You see, artists were allowed mystery in those days; we didn’t know too much about them. And I liked it that way…
Noel Gallagher, in keeping with musical artists, expressed a similar gripe some moons ago, when asked how he felt about the release of a DVD containing unseen, uncut footage behind the scenes of The Smiths’ iconic albums. And he was right. He was appalled by the idea, that the mystique surrounding his heroes should be erased by the simple, mundane routine of DVD extras…
Less is more in these cases.
Going back to one of Phillip’s and my childhood heroes, Patrick Troughton, even at our tender age, I’m not so sure the second Doctor would have had the same effect had we been able to watch him night after night via the BBC’s ‘makings of’, his musings over each and every scene, his and our repeated viewings of those scenes from an abundance of different theoretical angles – how to kill something to death!
And then, of course, we have said DVDs, YouTube…
Over exposure, whether on screen or off, that’s what I’m trying to say!
Which leads me to social media, the likes of facebook, why not!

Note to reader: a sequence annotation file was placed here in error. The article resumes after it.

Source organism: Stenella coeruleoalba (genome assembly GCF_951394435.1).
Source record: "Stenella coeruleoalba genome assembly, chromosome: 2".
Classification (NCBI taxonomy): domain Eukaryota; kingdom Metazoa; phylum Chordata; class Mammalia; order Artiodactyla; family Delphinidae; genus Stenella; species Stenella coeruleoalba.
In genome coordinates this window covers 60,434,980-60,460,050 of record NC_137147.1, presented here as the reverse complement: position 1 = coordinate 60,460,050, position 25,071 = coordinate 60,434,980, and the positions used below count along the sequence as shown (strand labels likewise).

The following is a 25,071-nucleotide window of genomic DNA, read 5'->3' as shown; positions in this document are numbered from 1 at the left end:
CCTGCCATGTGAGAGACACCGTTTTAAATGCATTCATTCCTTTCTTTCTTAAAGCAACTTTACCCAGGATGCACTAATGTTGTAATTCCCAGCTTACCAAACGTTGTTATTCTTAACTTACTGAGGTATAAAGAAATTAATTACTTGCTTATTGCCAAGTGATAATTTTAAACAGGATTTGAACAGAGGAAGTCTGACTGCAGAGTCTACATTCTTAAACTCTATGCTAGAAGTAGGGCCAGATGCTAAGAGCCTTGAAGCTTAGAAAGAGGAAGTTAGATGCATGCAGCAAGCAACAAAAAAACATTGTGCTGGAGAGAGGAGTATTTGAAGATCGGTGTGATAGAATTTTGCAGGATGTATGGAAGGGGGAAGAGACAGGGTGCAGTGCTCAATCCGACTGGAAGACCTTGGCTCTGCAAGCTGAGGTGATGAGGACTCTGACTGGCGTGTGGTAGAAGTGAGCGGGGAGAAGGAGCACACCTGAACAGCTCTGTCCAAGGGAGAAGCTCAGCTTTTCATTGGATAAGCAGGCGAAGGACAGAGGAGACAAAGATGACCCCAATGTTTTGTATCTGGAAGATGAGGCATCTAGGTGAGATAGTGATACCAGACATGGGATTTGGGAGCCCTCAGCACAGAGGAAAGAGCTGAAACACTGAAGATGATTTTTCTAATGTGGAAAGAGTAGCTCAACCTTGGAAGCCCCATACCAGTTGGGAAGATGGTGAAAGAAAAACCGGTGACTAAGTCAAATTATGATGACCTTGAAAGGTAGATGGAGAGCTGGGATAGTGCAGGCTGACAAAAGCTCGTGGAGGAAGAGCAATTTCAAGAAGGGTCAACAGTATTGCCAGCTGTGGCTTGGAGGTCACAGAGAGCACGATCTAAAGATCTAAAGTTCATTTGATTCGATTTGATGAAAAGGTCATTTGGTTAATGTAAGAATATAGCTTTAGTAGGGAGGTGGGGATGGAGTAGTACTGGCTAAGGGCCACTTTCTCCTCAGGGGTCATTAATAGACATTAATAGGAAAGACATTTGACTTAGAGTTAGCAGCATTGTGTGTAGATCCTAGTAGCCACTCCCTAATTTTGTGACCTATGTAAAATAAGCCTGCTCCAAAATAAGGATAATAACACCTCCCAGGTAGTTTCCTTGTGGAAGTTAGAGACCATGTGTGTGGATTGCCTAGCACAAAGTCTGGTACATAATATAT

It’s called ‘democratisation’, and it has many positive aspects – i.e., all writers can strut their stuff, show off, and have a fair crack at the whip. But I really can’t make up my mind whether I want to be friends with Phillip’s – my – childhood heroes, now that we’re all, as said, in the same boat.
Take a peek at this scene, where Phillip has finally entered his beloved Wigan Casino:
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“Once on the balcony, I caught Macca below, an unleashed hound upon the longest beach, accompaniment: these here rhythmic contagions. He didn’t so much run as jostle between fitful drops and a surplus of sporadic spins, as in flighty chase of his own tail, or in search of a bone buried a week gone. Owing to the UV strip hanging above the stage – our lightshow in its entirety – his proud and entertained owner flung me a fluorescent beam and an all the darker fisted-salute from the sidelines. She was sitting legs crossed, yoga-like, on one of those inexpressive chairs, which would have creaked without the ricochet of Brenda Holloway’s appealing accusations…
There was nothing false about this place.”